Kosovo Serbs protest against a ban of the use of...

Kosovo Serbs protest against a ban of the use of the Serbian currency in areas where they live, in the northern part of Kosovska Mitrovica, Kosovo, on Feb. 12, 2024. A senior U.S. official on Wednesday March 13, 2024 reassured top officials in Kosovo that the burdens of normalizing relations with longtime rival Serbia would be borne by both sides. Deputy Assistant Secretary of State Gabriel Escobar met with officials in Kosovo in the latest American effort to restart talks on normalizing ties between Kosovo and Serbia, after Kosovo made a controversial decision to ban ethnic Serbs in its territory from using the Serbian dinar. Credit: AP/Bojan Slavkovic

PRISTINA, Kosovo — A senior U.S. official on Wednesday urged Kosovo and Serbia to make tough decisions to restart talks and “move forward” on normalizing ties.

Deputy Assistant Secretary of State Gabriel Escobar met with officials in Kosovo in the latest American effort to restart the talks between the two countries after Kosovo made a controversial decision to ban ethnic Serbs in its territory from using the Serbian currency, the dinar.

The central bank's ban sparked new tensions and threatened to cause chaos in minority Serbian areas, where the dinar is widely used to pay pensions and salaries to staff in Serbian-run institutions, including schools and hospitals.

It has also fueled Western concerns about regional tensions escalating as a full-scale war rages in Ukraine.

Escobar has acknowledged that Washington and Brussels were struggling to get the Pristina-Belgrade dialogue “back on track.”

Brussels has warned both that refusal to compromise jeopardizes Serbia and Kosovo’s chances of joining the bloc, which is mediating a dialogue between the former foes. Serbia doesn’t recognize Kosovo’s 2008 independence.

“Both sides need to move forward on the implementation of a historic normalization agreement,” said Escobar.

He also assured Kosovo that “it is not a unilateral effort" to get only Kosovo to make tough decisions required for “dialogue and law and agreement” to become a reality.

Kosovo has postponed implementation of the ban on the dinar by several months in response to international concerns.

The ban bars banks and other financial institutions in ethnic Serbian-dominated areas, especially in Kosovo’s north, from using the dinar in local transactions and requires them to use the euro, which is Kosovo's official currency.

Escobar also praised the “difficult but necessary” decision taken on Wednesday by Kosovo's government to recognize the land rights of a 14th century Serbian Orthodox monastery of Visoki Decani. The monastery is listed as an endangered World Heritage site and has been fighting for formal title to lands around its buildings for nearly a decade.

In 2016, Kosovo’s top court ruled that the monastery, located some 100 kilometers (60 miles) west of the capital, Pristina, is the rightful owner of the land, but local authorities resisted giving it formal title for years. The international community has pressed Kosovo’s government to legalize the land of the monastery.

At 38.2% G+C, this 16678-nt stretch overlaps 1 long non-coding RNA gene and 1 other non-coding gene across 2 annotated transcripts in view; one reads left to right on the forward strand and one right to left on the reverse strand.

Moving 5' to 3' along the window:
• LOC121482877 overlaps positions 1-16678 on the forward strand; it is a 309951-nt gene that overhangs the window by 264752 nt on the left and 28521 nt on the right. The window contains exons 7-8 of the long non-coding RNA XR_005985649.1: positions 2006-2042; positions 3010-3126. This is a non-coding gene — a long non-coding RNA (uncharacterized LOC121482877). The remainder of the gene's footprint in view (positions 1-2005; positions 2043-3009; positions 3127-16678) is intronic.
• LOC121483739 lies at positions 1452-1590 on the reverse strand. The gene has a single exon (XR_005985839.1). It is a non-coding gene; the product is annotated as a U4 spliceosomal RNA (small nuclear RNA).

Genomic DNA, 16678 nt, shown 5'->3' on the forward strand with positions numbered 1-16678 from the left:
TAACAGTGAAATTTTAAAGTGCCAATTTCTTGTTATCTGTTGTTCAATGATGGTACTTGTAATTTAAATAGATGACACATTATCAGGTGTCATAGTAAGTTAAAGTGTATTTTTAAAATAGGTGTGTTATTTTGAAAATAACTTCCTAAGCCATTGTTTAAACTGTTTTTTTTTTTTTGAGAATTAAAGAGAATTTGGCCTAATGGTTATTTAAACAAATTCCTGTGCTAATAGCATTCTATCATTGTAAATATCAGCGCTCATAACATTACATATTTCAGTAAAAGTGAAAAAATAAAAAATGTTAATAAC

EU ambassador to Kosovo Tomas Szunyog said the monastery land decision was “a welcome step, which showcases Kosovo’s commitment” to Europe.

Kosovo's Prime Minister Albin Kurti said implementation of the verdict on the monastery’s land title was the last condition set from the Council of Europe for Kosovo's membership.

That membership would “not only a historic victory but also a giant step” toward recognition from five more European countries, which would enable Kosovo to apply for "membership in NATO and the EU,” said Kurti.

Five EU members — Spain, Greece, Cyprus, Romania and Slovakia — do not recognize Kosovo, which was a former Serbian province until a 78-day NATO bombing campaign in 1999 ended a war between Serbian government forces and ethnic Albanian separatists in Kosovo and pushed Serbian forces out . Belgrade still considers Kosovo a Serbian province.

Kosovo is today recognized by 117 countries. Israel was the last country to grant recognition in 2020.

Pristina expects to get the Council of Europe membership by May but tensions have run high over the past year.

Last May, Kosovo Serbs clashed with security forces, including NATO-led KFOR peacekeepers, injuring 93 troops, in a dispute with Pristina over the validity of local elections in the Serbian minority-dominated part of northern Kosovo.

Kosovo has agreed to hold referendums in four Serb-majority municipalities on April 21 on whether to oust their ethnic Albanian mayors, whose election last year raised tensions between Serbia and Kosovo.

In September, a Kosovo police officer and three Serb gunmen were killed in a shootout after about 30 masked men opened fire on a police patrol near the Kosovo village of Banjska.

Escobar said Washington was “still very deeply concerned about the events of September 24th" and called on Serbia "to bring those who are responsible to justice and to have full accountability for that attack.”

___

Semini reported from Tirana, Albania.

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